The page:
Furthermore, similar to the appeal in Insurance Co., reviewing issues concerning the underlying judgment while the issue of damages remains pending below would contravene the well-established principle that appellate procedure “is designed to eliminate the unnecessary delay and expense of repeated fragmentary appeals, and to present the whole case for determination in a single appeal from the final judgment.” Raleigh v. Edwards, 234 N.C. 528, 529, 67 S.E.2d 669, 671 (1951). Defendants sub judice challenge issues concerning the underlying jury verdict, but, like the appellants in Insurance Co., have preserved those issues for final review by properly excepting to alleged errors in the record. For the aforementioned reasons, we conclude that the underlying judgment fixing the issue of liability is likewise interlocutory.    Although the 9 November order granting a partial new trial and the 20 October judgment fixing the issue of liability are interlocutory, they may nonetheless be appealable if so allowed by the exceptions contained in North Carolina Rule of Civil Procedure 54(b) or North Carolina General Statutes sections 1-277 and 7A- 27(d). See N.C. Gen. Stat. §§ 1A-1, Rule 54(b); 1-277; and 7A-27(d) (1999). Because the trial court did not certify either the order granting a partial new trial or the underlying judgment for immediate review under Rule 54(b), defendants' right to an immediate appeal, if one exists, depends on whether the order and judgment affect a substantial right. Hudson-Cole Dev. Corp. v. Beemer, 132 N.C. App. 341, 344, 511 S.E.2d 309, 312 (1999).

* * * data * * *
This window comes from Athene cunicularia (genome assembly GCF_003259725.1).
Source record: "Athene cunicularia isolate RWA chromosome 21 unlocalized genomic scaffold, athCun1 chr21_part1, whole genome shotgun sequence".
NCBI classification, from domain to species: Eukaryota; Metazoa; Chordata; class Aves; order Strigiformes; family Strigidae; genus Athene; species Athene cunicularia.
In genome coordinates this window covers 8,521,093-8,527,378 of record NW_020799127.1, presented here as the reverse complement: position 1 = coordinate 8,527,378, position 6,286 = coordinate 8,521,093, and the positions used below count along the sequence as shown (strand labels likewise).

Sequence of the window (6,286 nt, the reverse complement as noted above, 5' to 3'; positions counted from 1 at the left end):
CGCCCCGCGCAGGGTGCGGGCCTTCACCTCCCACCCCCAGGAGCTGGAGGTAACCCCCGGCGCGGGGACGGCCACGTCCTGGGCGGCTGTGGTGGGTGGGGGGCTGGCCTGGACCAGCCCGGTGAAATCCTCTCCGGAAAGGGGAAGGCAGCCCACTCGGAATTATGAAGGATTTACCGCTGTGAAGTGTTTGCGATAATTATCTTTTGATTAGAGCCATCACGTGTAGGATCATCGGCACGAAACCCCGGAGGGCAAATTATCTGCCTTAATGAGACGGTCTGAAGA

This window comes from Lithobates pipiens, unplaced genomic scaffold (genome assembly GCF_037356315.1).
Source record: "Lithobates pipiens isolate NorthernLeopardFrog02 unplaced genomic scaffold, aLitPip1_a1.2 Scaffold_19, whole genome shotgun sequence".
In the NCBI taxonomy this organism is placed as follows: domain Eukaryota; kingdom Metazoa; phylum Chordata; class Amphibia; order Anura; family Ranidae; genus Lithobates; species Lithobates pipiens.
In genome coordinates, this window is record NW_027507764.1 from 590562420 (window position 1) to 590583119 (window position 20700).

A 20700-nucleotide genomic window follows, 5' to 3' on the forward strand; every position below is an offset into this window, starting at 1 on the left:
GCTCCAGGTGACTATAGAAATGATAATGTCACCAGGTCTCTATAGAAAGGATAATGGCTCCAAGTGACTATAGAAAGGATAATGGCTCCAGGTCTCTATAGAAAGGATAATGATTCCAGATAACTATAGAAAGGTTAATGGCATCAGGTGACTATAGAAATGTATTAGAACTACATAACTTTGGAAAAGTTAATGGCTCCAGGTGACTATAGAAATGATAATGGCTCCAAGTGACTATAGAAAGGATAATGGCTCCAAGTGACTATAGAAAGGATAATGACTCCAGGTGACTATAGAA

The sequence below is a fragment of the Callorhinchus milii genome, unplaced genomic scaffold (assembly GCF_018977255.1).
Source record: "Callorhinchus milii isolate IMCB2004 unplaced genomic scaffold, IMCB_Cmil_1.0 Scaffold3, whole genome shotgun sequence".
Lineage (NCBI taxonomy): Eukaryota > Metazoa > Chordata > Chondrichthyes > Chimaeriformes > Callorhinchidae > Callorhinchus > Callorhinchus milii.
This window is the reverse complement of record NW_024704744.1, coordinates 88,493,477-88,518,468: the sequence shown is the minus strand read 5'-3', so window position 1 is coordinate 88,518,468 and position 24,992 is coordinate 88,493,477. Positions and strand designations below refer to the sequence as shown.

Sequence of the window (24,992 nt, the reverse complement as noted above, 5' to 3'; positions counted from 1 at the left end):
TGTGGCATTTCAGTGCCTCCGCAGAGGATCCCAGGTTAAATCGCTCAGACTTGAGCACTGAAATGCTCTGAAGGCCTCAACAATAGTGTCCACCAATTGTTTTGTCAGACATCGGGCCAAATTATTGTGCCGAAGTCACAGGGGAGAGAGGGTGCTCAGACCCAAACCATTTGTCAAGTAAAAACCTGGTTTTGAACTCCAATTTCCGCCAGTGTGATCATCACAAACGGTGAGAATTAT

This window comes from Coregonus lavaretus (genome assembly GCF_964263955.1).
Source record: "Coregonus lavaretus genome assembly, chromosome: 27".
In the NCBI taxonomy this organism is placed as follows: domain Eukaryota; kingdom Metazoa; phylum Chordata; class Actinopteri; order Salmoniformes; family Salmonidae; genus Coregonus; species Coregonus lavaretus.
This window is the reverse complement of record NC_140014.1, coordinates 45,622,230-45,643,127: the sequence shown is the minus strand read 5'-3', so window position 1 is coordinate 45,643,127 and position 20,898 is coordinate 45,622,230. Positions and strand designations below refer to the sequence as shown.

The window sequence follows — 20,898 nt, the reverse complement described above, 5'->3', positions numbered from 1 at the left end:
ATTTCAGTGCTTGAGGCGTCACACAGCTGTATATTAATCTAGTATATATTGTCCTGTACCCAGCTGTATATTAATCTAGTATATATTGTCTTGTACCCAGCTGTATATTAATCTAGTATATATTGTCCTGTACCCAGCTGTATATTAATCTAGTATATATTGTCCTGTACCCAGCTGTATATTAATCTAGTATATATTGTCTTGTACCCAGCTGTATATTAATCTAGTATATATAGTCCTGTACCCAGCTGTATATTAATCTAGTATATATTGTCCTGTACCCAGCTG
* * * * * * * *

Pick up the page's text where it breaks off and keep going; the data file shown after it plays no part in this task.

Whether an order or judgment affects a substantial right is to be determined on a case-by-case basis. Embler v. Embler, 143 N.C. App. 162, 166, 545 S.E.2d 259, 262 (2001). A “substantial right” is a right that “itself must be 'substantial'” and that “must be lost, prejudiced or be less than adequately protected by exception to entry of the interlocutory order.” J & B Slurry Seal Co v. Mid- South Aviation, Inc., 88 N.C. App. 1, 5-6, 362 S.E.2d 812, 815 (1987) (citations omitted); see also Waters v. Personnel, Inc., 294 N.C. 200, 208, 240 S.E.2d 338, 344 (1978). “'[I]t is the appellant's burden to present argument in his brief to this Court to support acceptance of the appeal.'” Lee v. Mut. Community Sav. Bank, 136 N.C. App. 808, 810, 525 S.E.2d 854, 856 (2000) (quoting Abe v. Westview Capital, 130 N.C. App. 332, 334, 502 S.E.2d 879,881 (1998)).
    In the present case, defendants do not address the appealability of either the 9 November order or 20 October judgment in their brief or otherwise on appeal.
        It is not the duty of this Court to construct arguments for or find support for appellant[s'] right to appeal from an interlocutory order; instead, the appellant[s have] the burden of showing this Court that the order deprives the appellant[s] of a substantial right which would be jeopardized absent a review prior to a final determination on the merits.
Jeffreys v. Raleigh Oaks Joint Venture, 115 N.C. App. 377, 380, 444 S.E.2d 252, 254 (1994). As defendant fails to argue why the order and judgment appealed affect a substantial right, we dismiss these orders as interlocutory and not immediately appealable.
    Appeal dismissed.
    Judges MARTIN and TYSON concur.